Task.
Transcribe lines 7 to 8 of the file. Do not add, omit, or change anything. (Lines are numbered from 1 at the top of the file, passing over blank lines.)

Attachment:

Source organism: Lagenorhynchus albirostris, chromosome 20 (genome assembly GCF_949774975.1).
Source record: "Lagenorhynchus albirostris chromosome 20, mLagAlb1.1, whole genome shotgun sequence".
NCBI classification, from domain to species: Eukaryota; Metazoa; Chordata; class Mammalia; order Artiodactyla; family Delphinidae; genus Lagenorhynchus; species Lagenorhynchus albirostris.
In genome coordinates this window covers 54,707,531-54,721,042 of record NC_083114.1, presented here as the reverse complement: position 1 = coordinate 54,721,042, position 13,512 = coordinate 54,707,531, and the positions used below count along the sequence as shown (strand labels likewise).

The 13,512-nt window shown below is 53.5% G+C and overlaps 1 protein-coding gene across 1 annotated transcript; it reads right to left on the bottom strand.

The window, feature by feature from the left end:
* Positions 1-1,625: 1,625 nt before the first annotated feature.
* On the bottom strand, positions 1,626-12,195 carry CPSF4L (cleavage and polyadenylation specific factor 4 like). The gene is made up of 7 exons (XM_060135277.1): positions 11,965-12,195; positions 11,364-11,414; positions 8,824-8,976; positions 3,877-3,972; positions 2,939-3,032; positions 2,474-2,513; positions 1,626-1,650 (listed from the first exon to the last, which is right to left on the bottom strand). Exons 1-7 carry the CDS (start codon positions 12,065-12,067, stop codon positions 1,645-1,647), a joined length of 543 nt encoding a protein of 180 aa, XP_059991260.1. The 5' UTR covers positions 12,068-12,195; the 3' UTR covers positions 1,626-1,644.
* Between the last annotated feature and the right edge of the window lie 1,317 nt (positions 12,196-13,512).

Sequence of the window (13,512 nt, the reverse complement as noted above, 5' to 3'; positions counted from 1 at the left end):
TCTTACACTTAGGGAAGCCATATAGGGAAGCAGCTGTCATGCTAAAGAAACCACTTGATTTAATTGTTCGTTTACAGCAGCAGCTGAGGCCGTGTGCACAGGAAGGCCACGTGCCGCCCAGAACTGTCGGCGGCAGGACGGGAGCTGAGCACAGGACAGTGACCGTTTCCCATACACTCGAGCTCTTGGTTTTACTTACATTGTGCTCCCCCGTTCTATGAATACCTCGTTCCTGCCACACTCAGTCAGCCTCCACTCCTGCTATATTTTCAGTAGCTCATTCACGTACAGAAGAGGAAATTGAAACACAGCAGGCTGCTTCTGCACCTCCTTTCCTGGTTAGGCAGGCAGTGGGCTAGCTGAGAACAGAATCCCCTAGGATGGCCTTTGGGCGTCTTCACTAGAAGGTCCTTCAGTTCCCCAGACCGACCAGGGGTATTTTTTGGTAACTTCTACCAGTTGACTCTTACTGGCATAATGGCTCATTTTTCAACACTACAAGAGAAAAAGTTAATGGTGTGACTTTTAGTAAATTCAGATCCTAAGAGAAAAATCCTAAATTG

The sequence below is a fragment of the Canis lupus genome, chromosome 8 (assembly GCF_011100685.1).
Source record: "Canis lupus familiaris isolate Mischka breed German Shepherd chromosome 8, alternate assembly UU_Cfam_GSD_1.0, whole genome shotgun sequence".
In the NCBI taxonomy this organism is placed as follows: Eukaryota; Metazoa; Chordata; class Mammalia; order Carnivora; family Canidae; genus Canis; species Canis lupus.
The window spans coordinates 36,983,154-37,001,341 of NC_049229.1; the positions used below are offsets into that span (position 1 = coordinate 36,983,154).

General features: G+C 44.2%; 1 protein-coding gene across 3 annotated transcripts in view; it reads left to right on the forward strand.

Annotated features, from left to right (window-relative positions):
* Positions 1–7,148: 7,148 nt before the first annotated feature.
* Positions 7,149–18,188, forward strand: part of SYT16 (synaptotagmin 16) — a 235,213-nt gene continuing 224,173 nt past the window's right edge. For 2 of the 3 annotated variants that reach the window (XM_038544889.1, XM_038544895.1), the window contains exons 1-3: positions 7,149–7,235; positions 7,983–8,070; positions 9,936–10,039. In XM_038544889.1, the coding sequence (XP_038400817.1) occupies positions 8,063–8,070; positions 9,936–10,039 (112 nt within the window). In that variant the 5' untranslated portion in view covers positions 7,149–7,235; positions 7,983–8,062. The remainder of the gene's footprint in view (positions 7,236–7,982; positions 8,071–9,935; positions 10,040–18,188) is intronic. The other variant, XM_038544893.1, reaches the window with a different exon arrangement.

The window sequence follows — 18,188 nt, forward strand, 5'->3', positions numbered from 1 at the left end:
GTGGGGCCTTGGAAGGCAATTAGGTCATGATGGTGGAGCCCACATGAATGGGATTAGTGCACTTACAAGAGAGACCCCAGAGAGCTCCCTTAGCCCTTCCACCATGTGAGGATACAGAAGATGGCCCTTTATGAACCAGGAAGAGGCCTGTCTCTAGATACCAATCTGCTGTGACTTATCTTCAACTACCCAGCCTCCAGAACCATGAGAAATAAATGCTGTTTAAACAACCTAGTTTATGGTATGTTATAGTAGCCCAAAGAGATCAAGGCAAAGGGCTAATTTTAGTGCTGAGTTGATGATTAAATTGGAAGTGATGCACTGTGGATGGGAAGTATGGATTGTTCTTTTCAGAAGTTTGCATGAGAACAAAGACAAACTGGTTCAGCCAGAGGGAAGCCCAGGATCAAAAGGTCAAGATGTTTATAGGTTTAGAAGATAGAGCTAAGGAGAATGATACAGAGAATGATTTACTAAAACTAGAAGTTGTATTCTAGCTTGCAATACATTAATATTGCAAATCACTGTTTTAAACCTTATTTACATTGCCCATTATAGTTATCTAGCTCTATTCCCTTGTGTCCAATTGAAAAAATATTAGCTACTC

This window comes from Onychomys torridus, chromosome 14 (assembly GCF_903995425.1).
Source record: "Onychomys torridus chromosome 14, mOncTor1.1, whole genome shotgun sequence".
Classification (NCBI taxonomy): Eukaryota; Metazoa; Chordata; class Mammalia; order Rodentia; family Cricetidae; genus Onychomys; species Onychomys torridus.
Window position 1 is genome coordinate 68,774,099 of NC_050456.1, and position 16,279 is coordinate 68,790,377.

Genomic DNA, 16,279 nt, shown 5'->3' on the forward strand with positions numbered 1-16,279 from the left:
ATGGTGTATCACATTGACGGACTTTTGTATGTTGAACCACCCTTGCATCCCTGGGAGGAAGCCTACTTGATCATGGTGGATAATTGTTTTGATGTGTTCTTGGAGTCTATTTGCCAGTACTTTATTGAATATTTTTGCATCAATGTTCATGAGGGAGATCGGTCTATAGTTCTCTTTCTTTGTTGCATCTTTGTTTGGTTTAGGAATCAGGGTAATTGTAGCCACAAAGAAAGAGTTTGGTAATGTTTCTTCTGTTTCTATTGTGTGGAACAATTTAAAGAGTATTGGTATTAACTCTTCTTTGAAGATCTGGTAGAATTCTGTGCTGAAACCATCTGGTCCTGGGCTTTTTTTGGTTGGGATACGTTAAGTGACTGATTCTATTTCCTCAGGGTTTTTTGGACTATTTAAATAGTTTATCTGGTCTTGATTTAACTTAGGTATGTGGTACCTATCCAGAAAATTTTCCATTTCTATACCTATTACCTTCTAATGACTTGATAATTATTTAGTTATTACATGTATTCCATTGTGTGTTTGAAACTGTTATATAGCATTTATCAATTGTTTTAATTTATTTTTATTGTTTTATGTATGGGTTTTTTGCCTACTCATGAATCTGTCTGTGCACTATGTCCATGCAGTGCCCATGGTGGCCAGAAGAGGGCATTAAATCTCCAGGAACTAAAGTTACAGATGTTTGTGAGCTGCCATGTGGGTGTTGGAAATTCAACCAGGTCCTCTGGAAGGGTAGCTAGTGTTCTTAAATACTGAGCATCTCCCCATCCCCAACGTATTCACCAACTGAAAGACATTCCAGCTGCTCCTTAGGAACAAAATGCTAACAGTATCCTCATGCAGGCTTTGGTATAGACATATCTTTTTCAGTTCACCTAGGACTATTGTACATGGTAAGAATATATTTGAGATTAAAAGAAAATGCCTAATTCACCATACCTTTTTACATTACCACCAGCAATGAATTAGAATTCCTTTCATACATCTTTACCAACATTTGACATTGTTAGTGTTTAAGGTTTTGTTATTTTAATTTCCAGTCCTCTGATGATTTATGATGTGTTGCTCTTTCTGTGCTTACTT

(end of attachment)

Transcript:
* Positions 1-1,625: 1,625 nt before the first annotated feature.
* On the bottom strand, positions 1,626-12,195 carry CPSF4L (cleavage and polyadenylation specific factor 4 like). The gene is made up of 7 exons (XM_060135277.1): positions 11,965-12,195; positions 11,364-11,414; positions 8,824-8,976; positions 3,877-3,972; positions 2,939-3,032; positions 2,474-2,513; positions 1,626-1,650 (listed from the first exon to the last, which is right to left on the bottom strand). Exons 1-7 carry the CDS (start codon positions 12,065-12,067, stop codon positions 1,645-1,647), a joined length of 543 nt encoding a protein of 180 aa, XP_059991260.1. The 5' UTR covers positions 12,068-12,195; the 3' UTR covers positions 1,626-1,644.